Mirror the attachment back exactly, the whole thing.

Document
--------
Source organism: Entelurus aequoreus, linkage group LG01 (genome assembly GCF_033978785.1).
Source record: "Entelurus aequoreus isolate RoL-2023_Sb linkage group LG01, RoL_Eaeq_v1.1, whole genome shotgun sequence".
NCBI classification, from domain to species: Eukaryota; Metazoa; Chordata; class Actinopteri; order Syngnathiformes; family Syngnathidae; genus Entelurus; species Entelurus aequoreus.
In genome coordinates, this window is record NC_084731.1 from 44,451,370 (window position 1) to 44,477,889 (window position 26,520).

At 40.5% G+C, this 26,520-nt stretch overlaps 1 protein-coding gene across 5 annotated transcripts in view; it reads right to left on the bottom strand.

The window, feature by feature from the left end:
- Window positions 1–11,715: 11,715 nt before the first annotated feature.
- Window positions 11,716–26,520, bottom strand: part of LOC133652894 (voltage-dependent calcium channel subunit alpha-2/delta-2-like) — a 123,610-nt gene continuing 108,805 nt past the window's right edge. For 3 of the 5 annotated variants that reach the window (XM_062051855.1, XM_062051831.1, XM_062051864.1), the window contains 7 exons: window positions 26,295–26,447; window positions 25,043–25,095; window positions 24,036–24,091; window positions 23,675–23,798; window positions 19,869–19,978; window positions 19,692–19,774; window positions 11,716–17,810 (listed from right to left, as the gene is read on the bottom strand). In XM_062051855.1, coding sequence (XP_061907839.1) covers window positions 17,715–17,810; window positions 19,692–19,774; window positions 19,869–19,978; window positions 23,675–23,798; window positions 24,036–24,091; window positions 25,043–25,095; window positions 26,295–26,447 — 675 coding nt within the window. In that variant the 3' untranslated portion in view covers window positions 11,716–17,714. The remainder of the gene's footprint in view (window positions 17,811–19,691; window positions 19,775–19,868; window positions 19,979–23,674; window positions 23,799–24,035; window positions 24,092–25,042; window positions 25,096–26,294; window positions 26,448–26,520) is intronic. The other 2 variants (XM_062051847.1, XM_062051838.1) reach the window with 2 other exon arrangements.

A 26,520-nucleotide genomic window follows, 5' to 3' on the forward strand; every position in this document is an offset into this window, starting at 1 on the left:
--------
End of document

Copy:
Source organism: Entelurus aequoreus, linkage group LG01 (genome assembly GCF_033978785.1).
Source record: "Entelurus aequoreus isolate RoL-2023_Sb linkage group LG01, RoL_Eaeq_v1.1, whole genome shotgun sequence".
NCBI classification, from domain to species: Eukaryota; Metazoa; Chordata; class Actinopteri; order Syngnathiformes; family Syngnathidae; genus Entelurus; species Entelurus aequoreus.
In genome coordinates, this window is record NC_084731.1 from 44,451,370 (window position 1) to 44,477,889 (window position 26,520).

At 40.5% G+C, this 26,520-nt stretch overlaps 1 protein-coding gene across 5 annotated transcripts in view; it reads right to left on the bottom strand.

The window, feature by feature from the left end:
- Window positions 1–11,715: 11,715 nt before the first annotated feature.
- Window positions 11,716–26,520, bottom strand: part of LOC133652894 (voltage-dependent calcium channel subunit alpha-2/delta-2-like) — a 123,610-nt gene continuing 108,805 nt past the window's right edge. For 3 of the 5 annotated variants that reach the window (XM_062051855.1, XM_062051831.1, XM_062051864.1), the window contains 7 exons: window positions 26,295–26,447; window positions 25,043–25,095; window positions 24,036–24,091; window positions 23,675–23,798; window positions 19,869–19,978; window positions 19,692–19,774; window positions 11,716–17,810 (listed from right to left, as the gene is read on the bottom strand). In XM_062051855.1, coding sequence (XP_061907839.1) covers window positions 17,715–17,810; window positions 19,692–19,774; window positions 19,869–19,978; window positions 23,675–23,798; window positions 24,036–24,091; window positions 25,043–25,095; window positions 26,295–26,447 — 675 coding nt within the window. In that variant the 3' untranslated portion in view covers window positions 11,716–17,714. The remainder of the gene's footprint in view (window positions 17,811–19,691; window positions 19,775–19,868; window positions 19,979–23,674; window positions 23,799–24,035; window positions 24,092–25,042; window positions 25,096–26,294; window positions 26,448–26,520) is intronic. The other 2 variants (XM_062051847.1, XM_062051838.1) reach the window with 2 other exon arrangements.

A 26,520-nucleotide genomic window follows, 5' to 3' on the forward strand; every position in this document is an offset into this window, starting at 1 on the left: